I recently had the pleasure of upgrading my ubuntu system from 18.04 to 18.10. I went via the commandline:
sudo do-release-upgrade and unfortunately I had an internet connection issue halfway through downloading packages. What made the situation worse was that I went and cancelled the upgrade via a Ctrl + c misclick! Long story short, my system was stuck pretending to be 18.10 and I went down a rabbit hole of cleaning up my package repository sources. Fortunately, I managed to get everything back to square 1 and finish the upgrade. The following are my notes from this escapade regarding debian-based systems and software repositories.
.distUpgradefile for all the repository list files.
sources.listor by emptying the contents of the external source repo
Thus, one of the first steps that I needed to do to restore my system was to move the
.distUpgrade to their original configuration:
sudo mv /etc/apt/sources.list.distUpgrade /etc/apt/sources.list
Next I went and removed older external repositories that I didn't need. Removing a repository can be done by either commenting out the repository by preceding the line with a
# character, or simply deleting the relevant
.list file, e.g.
sudo rm /etc/apt/sources.list.d/heroku.list*. Once the repostories are cleaned up, the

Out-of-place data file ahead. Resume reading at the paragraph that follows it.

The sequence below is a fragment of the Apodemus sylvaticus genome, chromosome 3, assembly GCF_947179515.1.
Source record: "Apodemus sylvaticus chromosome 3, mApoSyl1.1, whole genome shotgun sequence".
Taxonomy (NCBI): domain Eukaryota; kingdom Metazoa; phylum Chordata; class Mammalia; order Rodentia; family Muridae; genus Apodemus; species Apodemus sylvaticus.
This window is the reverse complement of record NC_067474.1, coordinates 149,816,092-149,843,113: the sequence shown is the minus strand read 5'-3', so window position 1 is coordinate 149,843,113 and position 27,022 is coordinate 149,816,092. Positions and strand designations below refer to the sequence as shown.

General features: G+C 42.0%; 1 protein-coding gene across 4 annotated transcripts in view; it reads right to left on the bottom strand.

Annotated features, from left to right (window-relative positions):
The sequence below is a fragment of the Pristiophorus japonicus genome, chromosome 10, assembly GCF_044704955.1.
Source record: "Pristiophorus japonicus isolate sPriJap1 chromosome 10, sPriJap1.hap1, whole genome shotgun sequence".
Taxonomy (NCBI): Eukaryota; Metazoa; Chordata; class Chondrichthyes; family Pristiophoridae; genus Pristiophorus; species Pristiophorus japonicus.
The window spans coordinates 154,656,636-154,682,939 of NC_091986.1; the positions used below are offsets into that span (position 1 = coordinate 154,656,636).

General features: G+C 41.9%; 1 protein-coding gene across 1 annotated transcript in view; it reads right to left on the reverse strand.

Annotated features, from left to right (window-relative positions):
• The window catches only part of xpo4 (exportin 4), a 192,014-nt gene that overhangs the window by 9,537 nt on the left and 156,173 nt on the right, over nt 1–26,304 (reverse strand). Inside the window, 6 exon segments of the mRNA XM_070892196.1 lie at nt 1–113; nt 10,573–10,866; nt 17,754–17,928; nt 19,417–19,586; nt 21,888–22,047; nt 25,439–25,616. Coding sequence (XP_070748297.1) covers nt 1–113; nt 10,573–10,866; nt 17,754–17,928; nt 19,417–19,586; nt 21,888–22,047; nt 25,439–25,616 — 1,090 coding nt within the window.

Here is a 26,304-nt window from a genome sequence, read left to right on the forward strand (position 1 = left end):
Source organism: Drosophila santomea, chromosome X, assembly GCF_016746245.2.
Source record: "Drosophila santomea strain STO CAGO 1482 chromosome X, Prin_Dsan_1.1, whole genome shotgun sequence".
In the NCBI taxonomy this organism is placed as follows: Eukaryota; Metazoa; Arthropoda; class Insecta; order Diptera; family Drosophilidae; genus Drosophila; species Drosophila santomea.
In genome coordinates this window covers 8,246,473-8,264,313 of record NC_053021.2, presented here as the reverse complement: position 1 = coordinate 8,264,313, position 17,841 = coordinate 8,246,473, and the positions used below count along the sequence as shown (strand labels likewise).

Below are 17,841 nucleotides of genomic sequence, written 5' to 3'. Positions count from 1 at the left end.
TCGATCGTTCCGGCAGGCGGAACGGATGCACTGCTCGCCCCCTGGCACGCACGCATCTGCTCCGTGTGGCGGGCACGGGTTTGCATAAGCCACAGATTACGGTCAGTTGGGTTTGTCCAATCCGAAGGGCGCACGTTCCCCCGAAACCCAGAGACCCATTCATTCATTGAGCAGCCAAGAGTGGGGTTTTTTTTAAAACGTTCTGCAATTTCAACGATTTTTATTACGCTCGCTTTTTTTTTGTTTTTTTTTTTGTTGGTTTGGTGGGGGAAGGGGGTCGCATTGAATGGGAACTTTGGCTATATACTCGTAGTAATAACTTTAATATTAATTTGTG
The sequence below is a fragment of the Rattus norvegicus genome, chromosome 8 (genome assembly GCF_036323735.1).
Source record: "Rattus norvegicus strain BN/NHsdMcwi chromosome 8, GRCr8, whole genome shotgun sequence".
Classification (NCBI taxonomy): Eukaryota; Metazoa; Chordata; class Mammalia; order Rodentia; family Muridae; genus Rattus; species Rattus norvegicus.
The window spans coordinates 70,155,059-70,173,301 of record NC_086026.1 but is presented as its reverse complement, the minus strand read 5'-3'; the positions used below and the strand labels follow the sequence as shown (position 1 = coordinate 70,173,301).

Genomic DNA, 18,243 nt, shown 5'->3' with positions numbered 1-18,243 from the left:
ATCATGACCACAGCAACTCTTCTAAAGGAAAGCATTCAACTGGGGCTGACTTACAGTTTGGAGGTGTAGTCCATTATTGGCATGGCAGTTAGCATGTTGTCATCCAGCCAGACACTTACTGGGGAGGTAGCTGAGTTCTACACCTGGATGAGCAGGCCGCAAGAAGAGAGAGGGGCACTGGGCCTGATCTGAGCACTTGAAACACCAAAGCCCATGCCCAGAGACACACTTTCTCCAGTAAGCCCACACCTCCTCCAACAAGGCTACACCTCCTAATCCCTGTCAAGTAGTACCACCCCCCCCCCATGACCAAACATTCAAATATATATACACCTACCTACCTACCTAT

sudo apt update command can be run to refresh the package cache.
As it turns out, I had quite a few issues with some of the older repositories:
N: Skipping acquire of configured file 'main/binary-i386/Packages' as repository 'http://dl.google.com/linux/chrome/deb stable InRelease' doesn't support architecture 'i386'
This can be fixed by specifying the architecture in the source definition:
deb [arch=amd64] http://dl.google.com/linux/chrome/deb/ stable main.
W: GPG error: http://repo.mongodb.org trusty/mongodb-org/3.2 Release: The following signatures were invalid: BADSIG D68FA50FEA312927 MongoDB 3.2 Release Signing Key
This means that the signing key was invalid or expired. This can be fixed by updating the signing keys:
sudo apt-key adv --keyserver hkp://keyserver.ubuntu.com:80 --recv EA312927.
Finally, I also wanted to clean up repository signatures. This is unfortunately not quite simple at the time of writing. The commands are as follows:
sudo apt-key list. Note that the key id is the last 8 characters of the key signature. For e.g. on my system the key id for Google is
$ sudo apt-key list /etc/apt/trusted.gpg -------------------- pub dsa1024 2007-03-08 [SC] 4CCA 1EAF 950C EE4A B839 76DC A040 830F 7FAC 5991 uid [ unknown] Google, Inc. Linux Package Signing Key
sub elg2048 2007-03-08 [E] ...
sudo apt-key list | grep "expired "
sudo apt-key del [key-id]
sudo apt-key adv --keyserver keys.gnupg.net --recv-keys [key-id]. You need to know the key id which will probably be noted along with the software installation procedure of your software package.
After restoring and cleaning up my software sources list, I was able to restart the upgrade process and it went fairly smoothly. I had some other issues:
I can highly recommend the new Ubuntu but in any case, good luck with cleaning up your software sources!
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